Nasu’s approach to the possibilities of painting by contrasting the era of classical painting with the era to which she herself belongs as a modern artist, goes beyond the scope of her personal interests and reflects a contemporary awareness of what is possible at the edge of art history, which is constantly being renewed.

Selected Exhibition

【Solo Exhibition】
– “slipped moonlight”, GINZA TSUTAYA BOOKS, Tokyo
– “灯台へ”, myheirloom,Tokyo

【Group Exhibition】

– biscuit gallery first anniversary exhibition “grid”, biscuit gallery, Tokyo
– Duo exhibition “最終観測者、?”, biscuit gallery, Tokyo
– Duo exhibition「b⇔d」, biscuit gallery, Tokyo


*Click to view larger images


Yumi Nagata Solo Exhibition「positive」

biscuit gallery is pleased to announce the solo exhibition of Yumi Nagata, “positive”, from September 9 to 19, 2012. Using the expressions of girls that have been developed in Japanese art and subcultures as a guide, Nagata’s works straightforwardly and unabashedly reflect “self who draws girls and self who denies it,” “desire for transformation,” “desire for approval,” etc. in the world of contemporary painting. This is her first solo exhibition since graduating from Tama Art University this year. In this exhibition, 35 new paintings will be exhibited on three floors, each of which will be themed “positive”, “neutral”, and “negative”, with the aim of projecting and examining “myself painting a girl” through the works exhibited on each floor.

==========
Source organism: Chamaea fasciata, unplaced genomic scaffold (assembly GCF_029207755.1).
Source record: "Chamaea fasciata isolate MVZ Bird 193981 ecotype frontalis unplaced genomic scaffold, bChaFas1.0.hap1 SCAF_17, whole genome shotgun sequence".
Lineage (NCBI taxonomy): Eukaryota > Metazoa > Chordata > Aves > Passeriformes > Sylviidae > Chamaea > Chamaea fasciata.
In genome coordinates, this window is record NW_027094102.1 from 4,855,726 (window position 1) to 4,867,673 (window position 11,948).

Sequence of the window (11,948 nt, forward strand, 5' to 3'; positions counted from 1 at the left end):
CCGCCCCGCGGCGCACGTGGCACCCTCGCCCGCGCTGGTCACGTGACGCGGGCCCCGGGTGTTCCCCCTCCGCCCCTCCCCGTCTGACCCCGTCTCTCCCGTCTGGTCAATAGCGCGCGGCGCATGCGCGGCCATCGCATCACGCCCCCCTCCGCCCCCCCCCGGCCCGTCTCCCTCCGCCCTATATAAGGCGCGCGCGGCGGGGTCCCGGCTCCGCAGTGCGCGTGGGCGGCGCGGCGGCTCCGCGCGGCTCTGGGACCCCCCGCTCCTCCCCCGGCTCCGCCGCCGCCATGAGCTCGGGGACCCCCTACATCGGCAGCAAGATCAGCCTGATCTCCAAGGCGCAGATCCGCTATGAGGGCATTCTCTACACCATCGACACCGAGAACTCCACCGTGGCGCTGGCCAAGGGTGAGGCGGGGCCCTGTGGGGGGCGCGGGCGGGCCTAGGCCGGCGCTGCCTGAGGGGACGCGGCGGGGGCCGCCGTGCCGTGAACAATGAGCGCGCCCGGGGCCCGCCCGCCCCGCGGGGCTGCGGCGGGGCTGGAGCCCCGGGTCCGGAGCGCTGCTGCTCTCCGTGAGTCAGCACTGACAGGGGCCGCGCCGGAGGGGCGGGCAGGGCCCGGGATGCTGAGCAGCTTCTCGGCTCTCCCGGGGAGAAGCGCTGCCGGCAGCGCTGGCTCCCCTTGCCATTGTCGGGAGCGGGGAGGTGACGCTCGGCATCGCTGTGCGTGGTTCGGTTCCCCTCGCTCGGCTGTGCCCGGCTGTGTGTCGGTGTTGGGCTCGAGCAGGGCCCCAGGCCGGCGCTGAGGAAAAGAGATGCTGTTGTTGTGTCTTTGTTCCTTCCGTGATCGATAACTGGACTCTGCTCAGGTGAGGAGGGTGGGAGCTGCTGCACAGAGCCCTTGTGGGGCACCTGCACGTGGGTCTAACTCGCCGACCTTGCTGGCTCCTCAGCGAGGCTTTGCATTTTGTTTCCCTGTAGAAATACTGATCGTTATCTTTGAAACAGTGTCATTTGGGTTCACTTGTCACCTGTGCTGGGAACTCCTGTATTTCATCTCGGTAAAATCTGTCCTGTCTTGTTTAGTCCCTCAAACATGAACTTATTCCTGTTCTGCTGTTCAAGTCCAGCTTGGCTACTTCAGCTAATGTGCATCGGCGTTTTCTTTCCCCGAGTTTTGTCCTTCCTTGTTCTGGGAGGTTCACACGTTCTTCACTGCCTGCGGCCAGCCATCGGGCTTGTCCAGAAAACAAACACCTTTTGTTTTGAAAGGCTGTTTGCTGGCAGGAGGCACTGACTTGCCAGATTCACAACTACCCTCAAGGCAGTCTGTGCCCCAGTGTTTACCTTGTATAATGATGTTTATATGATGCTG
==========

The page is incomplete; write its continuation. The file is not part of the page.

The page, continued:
Yumi Nagata was born in Tokyo in 1997, graduated from Tama Art University in 2021 with a major in Japanese painting, and currently lives and works in Tokyo. At first glance, Nagata’s works may seem to follow the lineage of Japanese painting in Japanese art, which depicts girls in an aesthetic or caricatural way, but behind this lineage, Nagata herself says, “Girls, which I have used in animation, manga, and my own Japanese paintings, are a motif that I tend to avoid once I enter the world of contemporary art. As she says, “As soon as I entered the world of contemporary art, I felt that “girls” were a motif that tended to be avoided. In addition, there is an attitude of thinking about how one’s own cultural background and art historical context can be connected.